Dogsledding in the Land of 10,000 Lakes by Otto L.
When a whole bowl of boiling water freezes mid-air when splashed, I knew I was in the midst of the cold winter of Minnesota. Every direction I look, all I see are masses of green and white. An army of lakes surrounded me, but they are all hidden under a layer of shining fresh snow, frozen in slumber, waiting to be woken up when spring is around the corner. Coming from the warmth and humidity of Southeast Asia, I was way outside of my “natural” environment. One thing was for sure: I was in for an experience of a lifetime.
After leaving Portland at five in the morning, and arriving in Minneapolis around the afternoon, the group had to endure a long and claustrophobic four-hour drive up to the dogsledding capital of the world: Ely. The group consisted of myself, Aidan T, Matthew S, Paul K, John M, Hannah H, Cassy L, Sebby W and Brooks Y, along with teachers Bettina Gregg and Kristen Myers. The four-hour drive proved to be worth the while. Dogsledding turned out to be a tiring work for both the riders and the dogs. The nature of the dogs can also turn the joy of this sport into a horrific brawl. The dogs have their own system hierarchy; there are multiple hulking 140-pound alpha males within their own community. If a dog team of pulls-up next to another dog team, a brutal and, sometimes, bloody dogfight could break out within seconds of the alpha males eyeing each other. However, when everything goes smoothly, dogsledding becomes an entertaining activity for both the dogs and the riders, even when the dogs are peeing while they are pulling the sleds. Nothing is more amazing than sledding across a frozen lake while the sun sets in the distance.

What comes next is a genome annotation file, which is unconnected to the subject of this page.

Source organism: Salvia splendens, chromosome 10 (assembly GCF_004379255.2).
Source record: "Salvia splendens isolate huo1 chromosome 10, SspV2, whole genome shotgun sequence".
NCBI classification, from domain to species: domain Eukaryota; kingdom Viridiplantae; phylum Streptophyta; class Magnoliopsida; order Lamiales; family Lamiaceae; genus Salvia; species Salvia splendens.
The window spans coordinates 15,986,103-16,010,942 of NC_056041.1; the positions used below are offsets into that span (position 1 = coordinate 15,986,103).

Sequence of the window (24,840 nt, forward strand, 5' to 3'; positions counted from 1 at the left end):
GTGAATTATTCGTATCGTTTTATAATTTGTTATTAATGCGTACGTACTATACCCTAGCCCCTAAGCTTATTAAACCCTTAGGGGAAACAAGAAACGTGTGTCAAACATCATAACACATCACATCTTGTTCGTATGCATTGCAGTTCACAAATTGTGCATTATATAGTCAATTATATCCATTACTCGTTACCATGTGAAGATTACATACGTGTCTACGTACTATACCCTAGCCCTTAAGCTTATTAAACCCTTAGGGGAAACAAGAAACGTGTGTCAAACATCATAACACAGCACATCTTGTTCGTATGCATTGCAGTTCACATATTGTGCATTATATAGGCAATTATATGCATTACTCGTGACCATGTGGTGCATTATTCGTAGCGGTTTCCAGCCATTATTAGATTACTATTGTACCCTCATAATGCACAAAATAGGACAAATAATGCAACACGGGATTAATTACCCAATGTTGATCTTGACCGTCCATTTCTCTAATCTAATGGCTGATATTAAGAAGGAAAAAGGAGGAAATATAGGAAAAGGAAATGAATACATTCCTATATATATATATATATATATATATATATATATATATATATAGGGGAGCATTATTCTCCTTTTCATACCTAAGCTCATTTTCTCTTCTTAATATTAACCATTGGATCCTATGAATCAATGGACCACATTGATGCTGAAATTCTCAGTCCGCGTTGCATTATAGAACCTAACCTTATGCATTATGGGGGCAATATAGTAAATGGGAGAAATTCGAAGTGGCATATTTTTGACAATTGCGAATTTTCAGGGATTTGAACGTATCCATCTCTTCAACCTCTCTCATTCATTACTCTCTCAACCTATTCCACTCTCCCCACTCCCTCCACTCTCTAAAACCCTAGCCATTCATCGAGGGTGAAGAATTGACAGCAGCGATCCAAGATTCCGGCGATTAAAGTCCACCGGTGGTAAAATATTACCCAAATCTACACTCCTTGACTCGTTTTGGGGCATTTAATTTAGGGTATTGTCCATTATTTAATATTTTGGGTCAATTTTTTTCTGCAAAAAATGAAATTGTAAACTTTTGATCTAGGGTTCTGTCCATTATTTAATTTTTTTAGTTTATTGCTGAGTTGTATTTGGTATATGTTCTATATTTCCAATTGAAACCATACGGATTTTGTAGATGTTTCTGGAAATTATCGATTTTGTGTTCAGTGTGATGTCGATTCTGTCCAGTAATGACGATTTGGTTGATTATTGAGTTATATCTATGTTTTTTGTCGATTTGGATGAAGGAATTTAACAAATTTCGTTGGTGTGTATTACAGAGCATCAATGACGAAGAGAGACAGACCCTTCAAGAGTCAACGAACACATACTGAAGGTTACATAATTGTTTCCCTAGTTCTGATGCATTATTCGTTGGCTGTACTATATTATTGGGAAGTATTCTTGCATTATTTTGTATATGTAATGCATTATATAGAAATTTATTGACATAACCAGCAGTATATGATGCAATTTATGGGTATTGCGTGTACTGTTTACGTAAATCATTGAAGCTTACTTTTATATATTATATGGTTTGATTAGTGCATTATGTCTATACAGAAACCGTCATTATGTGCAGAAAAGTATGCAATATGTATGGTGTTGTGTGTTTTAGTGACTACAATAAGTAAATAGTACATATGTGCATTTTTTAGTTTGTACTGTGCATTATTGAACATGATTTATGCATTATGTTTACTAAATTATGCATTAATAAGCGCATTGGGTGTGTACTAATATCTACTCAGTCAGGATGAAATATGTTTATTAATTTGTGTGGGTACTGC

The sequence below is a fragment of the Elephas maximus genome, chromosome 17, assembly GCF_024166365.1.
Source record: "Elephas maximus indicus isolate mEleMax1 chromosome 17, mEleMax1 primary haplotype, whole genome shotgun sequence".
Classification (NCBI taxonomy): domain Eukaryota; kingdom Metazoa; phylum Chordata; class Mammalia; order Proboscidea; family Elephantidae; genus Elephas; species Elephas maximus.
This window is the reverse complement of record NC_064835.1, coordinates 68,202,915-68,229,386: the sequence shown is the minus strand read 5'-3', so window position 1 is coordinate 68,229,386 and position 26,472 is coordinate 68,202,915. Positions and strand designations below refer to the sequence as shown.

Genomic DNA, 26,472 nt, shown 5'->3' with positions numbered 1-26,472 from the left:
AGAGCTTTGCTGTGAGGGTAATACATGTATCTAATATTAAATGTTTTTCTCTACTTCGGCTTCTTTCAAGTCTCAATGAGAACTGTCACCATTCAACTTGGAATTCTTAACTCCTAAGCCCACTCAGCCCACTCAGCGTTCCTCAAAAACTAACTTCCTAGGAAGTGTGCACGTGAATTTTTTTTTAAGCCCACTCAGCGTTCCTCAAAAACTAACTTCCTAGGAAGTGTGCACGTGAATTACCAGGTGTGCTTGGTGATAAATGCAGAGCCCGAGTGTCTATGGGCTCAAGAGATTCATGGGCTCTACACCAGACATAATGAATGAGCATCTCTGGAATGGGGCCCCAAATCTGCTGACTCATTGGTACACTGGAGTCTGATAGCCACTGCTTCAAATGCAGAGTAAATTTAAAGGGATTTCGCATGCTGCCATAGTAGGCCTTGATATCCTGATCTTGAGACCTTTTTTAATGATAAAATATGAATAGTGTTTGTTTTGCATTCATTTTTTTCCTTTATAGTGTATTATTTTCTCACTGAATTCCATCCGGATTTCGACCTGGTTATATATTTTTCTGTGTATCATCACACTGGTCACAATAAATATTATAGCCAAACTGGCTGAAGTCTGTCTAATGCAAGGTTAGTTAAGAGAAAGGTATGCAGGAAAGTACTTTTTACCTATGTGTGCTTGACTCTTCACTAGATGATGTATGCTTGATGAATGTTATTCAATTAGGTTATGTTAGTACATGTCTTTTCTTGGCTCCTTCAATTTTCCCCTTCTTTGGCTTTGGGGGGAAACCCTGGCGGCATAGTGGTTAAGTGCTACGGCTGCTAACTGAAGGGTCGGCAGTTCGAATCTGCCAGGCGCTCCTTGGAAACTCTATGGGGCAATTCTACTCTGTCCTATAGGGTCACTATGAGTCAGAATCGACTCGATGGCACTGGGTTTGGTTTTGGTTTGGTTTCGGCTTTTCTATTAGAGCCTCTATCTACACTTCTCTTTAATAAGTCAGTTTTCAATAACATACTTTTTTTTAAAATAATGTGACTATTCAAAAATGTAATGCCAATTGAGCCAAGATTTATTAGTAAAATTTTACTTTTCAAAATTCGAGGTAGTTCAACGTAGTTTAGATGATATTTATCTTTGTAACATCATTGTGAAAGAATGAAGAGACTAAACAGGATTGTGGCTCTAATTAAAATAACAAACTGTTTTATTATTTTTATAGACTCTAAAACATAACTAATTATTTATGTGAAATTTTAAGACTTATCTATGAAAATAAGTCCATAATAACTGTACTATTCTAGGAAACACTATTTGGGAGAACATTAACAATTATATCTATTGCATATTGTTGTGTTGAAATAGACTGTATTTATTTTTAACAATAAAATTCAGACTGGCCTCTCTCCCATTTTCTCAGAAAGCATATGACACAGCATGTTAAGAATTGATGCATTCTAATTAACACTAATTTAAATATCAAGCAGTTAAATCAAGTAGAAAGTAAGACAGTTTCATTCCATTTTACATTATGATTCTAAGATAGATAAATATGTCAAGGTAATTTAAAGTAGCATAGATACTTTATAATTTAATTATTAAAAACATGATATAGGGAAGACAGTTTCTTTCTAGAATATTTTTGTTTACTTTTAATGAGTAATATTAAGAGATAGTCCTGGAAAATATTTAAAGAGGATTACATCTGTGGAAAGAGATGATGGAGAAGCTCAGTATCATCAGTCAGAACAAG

Unfortunately, all things come to an end, even dog sledding. After three days of bonding and enjoying life with the dogs, we are forced to drive back to Minneapolis to fly back home. But before leaving the state for good, we definitely had to stop by the Mall of America, and enjoy ourselves there for an hour. My time in Minnesota was undoubtedly an experience of a lifetime.